A Christ that is too “effeminate” and “sexualized”? In Spain, the official poster used for the Holy Week festivities in Seville (Andalusia) arouses the anger of ultraconservative circles. The far right is calling for its withdrawal, deeming it “offensive” to Catholics. Presented on Saturday, this poster created by the Sevillian artist Salustiano García shows the resurrected Christ, slightly covered at the waist by a white shroud.
It represents “the luminous part of Holy Week”, in the “style specific to this prestigious painter”, underlined in a press release the organization bringing together the Sevillian brotherhoods which will participate in the secular processions of Holy Week, from March 24 to 30 . Intended to be distributed throughout the city, this poster sparked controversy on social networks, where many Internet users as well as an ultraconservative Catholic association denounced its character, according to them, “sexualized”.
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This poster is “a real shame and an aberration”, said, on X, the Institute of Social Policy (Ipse), an organization for the defense of “Christian symbols”, particularly committed against abortion. Judging this Christ to be “effeminate” and “mannered”, she called for its removal and demanded a public apology from the artist, believing that this “offensive” representation did not correspond to the spirit of Holy Week. These criticisms were relayed by the head of the far-right Vox party in Seville, Javier Navarro, who judged “this provocative poster” on X. It does not meet “the objective for which it was designed”, namely “to encourage the devout participation of the faithful”, he added.
Reactions denounced by its author, who said in an interview with the conservative daily ABC "surprised" by these attacks and assured to have painted a "sympathetic" and "elegant" work, in an approach of "deep respect" for the believers. “To see sexuality in my Christ, you have to be sick,” said the 52-year-old artist, recalling that Christ was regularly represented naked in classical art. “The people who have said bad things about my work (...) need a little artistic culture,” he mocked.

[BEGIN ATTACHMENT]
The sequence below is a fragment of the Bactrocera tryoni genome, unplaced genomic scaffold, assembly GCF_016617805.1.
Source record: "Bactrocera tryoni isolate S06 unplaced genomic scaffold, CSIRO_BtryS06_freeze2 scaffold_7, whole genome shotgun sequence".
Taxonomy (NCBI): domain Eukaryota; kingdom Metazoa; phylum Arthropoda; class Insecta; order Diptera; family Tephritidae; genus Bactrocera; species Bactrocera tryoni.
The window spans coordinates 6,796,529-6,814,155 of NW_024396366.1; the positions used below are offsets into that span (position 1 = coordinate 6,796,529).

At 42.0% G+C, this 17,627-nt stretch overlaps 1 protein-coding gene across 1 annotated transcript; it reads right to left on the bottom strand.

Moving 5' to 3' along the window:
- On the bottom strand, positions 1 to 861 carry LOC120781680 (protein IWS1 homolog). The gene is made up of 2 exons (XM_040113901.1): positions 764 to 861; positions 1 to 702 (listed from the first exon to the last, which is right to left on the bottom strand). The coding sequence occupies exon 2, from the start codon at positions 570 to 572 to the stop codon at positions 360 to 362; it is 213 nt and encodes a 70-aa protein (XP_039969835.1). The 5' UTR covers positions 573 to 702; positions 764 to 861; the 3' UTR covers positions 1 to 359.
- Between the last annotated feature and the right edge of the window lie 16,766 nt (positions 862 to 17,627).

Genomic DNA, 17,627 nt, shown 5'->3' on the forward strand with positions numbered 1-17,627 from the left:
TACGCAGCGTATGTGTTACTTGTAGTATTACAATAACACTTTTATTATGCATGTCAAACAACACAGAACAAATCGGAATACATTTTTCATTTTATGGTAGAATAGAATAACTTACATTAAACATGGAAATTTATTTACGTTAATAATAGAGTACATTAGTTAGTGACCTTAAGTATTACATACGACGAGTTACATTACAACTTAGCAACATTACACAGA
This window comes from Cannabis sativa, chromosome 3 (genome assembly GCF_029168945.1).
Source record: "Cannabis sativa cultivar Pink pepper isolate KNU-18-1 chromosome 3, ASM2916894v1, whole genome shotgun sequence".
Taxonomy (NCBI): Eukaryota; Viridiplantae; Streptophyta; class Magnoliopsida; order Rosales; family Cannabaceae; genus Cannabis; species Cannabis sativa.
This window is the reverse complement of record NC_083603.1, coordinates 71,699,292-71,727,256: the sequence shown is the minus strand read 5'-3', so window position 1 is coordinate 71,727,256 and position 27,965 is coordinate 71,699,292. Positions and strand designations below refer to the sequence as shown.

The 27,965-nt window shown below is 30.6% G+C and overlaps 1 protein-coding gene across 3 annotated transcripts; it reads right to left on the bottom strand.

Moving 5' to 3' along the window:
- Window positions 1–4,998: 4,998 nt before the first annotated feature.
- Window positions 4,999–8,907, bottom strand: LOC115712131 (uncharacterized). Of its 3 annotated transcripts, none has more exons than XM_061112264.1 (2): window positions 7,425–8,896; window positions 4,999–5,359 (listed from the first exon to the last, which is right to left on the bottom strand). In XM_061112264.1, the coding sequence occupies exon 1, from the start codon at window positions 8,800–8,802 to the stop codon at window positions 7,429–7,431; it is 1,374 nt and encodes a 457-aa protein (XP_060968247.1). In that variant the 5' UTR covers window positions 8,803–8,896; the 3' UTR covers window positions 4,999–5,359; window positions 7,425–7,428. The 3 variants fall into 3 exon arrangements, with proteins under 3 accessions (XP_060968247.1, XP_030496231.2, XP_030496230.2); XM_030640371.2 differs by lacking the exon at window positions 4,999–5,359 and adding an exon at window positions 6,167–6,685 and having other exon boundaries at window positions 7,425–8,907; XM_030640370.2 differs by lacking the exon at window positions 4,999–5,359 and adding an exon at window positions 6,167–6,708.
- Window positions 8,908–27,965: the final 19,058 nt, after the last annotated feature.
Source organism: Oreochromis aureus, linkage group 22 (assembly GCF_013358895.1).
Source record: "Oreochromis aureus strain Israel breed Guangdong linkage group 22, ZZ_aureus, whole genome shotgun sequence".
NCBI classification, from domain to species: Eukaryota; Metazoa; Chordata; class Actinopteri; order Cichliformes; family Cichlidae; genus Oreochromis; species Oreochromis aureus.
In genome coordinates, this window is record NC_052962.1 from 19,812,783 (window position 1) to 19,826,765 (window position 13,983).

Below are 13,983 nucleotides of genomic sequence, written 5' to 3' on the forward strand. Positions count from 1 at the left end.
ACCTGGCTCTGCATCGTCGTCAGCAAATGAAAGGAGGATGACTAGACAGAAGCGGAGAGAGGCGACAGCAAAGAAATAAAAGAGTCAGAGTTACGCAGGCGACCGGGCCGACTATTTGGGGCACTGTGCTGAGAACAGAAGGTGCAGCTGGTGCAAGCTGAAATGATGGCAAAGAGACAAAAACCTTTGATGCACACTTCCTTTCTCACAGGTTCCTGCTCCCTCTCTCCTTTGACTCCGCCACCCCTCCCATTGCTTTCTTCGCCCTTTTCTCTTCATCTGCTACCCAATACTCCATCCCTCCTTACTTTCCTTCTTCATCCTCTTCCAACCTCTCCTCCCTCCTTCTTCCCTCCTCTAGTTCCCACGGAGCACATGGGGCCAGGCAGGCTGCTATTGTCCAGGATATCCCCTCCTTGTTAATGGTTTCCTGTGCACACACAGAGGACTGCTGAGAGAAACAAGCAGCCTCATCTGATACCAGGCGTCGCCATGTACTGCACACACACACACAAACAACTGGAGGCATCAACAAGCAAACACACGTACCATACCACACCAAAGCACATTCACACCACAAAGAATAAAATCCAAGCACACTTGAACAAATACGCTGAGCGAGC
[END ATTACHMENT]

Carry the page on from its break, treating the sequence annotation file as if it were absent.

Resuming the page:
Salustiano García, whose works are exhibited in galleries around the world, said he took his son as a model to create this poster. “We both laughed when we discovered this controversy and we are very surprised by the politicization of the painting” which inspired the poster, he added. The Socialists, in power in Spain, defended the poster, denouncing the “homophobic and hateful” nature of the attacks, in the words of their leader in Andalusia, Juan Espadas, who defended the alliance of “tradition and modernity” characteristic of this region.
Spain, which decriminalized homosexuality in 1978, three years after the death of dictator Franco, has since become one of the most open countries in the world towards the LGBT community, authorizing from 2005 homosexual marriage and adoption for same-sex couples. Holy Week processions, which commemorate the Passion, death and resurrection of Christ, occupy an important place in Spain, a country where Catholic traditions remain very present - and particularly in Seville, considered the "capital" of these parades religious.